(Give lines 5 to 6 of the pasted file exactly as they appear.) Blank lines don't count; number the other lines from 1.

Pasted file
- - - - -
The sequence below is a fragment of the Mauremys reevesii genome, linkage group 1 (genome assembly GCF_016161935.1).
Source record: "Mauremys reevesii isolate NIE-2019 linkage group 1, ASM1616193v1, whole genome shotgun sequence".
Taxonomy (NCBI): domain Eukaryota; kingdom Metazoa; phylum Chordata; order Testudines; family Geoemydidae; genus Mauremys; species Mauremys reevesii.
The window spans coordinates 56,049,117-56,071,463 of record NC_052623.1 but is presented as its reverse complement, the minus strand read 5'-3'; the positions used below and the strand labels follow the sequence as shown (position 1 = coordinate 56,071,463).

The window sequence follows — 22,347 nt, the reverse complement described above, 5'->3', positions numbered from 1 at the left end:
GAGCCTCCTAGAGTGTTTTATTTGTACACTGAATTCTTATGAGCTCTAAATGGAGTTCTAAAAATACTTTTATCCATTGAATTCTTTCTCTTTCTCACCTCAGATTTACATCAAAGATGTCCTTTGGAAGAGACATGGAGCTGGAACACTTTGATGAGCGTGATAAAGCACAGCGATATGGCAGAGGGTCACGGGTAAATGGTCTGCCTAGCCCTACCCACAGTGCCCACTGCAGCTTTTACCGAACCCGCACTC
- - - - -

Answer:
The window sequence follows — 22,347 nt, the reverse complement described above, 5'->3', positions numbered from 1 at the left end:
GAGCCTCCTAGAGTGTTTTATTTGTACACTGAATTCTTATGAGCTCTAAATGGAGTTCTAAAAATACTTTTATCCATTGAATTCTTTCTCTTTCTCACCTCAGATTTACATCAAAGATGTCCTTTGGAAGAGACATGGAGCTGGAACACTTTGATGAGCGTGATAAAGCACAGCGATATGGCAGAGGGTCACGGGTAAATGGTCTGCCTAGCCCTACCCACAGTGCCCACTGCAGCTTTTACCGAACCCGCACTC